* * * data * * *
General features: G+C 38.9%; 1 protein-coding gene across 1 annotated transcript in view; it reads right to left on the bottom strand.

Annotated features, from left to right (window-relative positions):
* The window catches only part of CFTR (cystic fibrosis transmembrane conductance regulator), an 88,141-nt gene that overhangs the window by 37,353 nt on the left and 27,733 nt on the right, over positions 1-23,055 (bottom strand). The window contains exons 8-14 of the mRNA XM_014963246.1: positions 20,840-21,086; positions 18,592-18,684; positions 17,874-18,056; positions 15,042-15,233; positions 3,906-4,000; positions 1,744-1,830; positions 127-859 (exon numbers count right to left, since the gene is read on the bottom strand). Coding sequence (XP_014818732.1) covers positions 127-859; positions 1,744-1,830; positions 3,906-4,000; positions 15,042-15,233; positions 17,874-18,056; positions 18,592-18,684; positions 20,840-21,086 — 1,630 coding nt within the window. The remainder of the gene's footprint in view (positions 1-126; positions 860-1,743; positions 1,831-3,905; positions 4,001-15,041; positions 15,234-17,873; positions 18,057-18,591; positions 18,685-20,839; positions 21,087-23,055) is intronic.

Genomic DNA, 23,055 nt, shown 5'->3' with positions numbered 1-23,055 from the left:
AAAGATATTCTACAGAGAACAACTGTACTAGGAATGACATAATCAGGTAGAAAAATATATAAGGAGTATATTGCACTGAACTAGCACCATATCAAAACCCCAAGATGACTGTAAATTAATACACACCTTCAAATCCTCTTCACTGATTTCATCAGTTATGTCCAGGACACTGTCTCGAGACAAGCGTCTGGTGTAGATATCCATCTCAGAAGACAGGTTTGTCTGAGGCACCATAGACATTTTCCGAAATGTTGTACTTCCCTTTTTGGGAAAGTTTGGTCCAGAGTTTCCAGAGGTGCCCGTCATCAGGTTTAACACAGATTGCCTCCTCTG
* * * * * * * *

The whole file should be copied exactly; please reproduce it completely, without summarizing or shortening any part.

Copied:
General features: G+C 38.9%; 1 protein-coding gene across 1 annotated transcript in view; it reads right to left on the bottom strand.

Annotated features, from left to right (window-relative positions):
* The window catches only part of CFTR (cystic fibrosis transmembrane conductance regulator), an 88,141-nt gene that overhangs the window by 37,353 nt on the left and 27,733 nt on the right, over positions 1-23,055 (bottom strand). The window contains exons 8-14 of the mRNA XM_014963246.1: positions 20,840-21,086; positions 18,592-18,684; positions 17,874-18,056; positions 15,042-15,233; positions 3,906-4,000; positions 1,744-1,830; positions 127-859 (exon numbers count right to left, since the gene is read on the bottom strand). Coding sequence (XP_014818732.1) covers positions 127-859; positions 1,744-1,830; positions 3,906-4,000; positions 15,042-15,233; positions 17,874-18,056; positions 18,592-18,684; positions 20,840-21,086 — 1,630 coding nt within the window. The remainder of the gene's footprint in view (positions 1-126; positions 860-1,743; positions 1,831-3,905; positions 4,001-15,041; positions 15,234-17,873; positions 18,057-18,591; positions 18,685-20,839; positions 21,087-23,055) is intronic.

Genomic DNA, 23,055 nt, shown 5'->3' with positions numbered 1-23,055 from the left:
AAAGATATTCTACAGAGAACAACTGTACTAGGAATGACATAATCAGGTAGAAAAATATATAAGGAGTATATTGCACTGAACTAGCACCATATCAAAACCCCAAGATGACTGTAAATTAATACACACCTTCAAATCCTCTTCACTGATTTCATCAGTTATGTCCAGGACACTGTCTCGAGACAAGCGTCTGGTGTAGATATCCATCTCAGAAGACAGGTTTGTCTGAGGCACCATAGACATTTTCCGAAATGTTGTACTTCCCTTTTTGGGAAAGTTTGGTCCAGAGTTTCCAGAGGTGCCCGTCATCAGGTTTAACACAGATTGCCTCCTCTG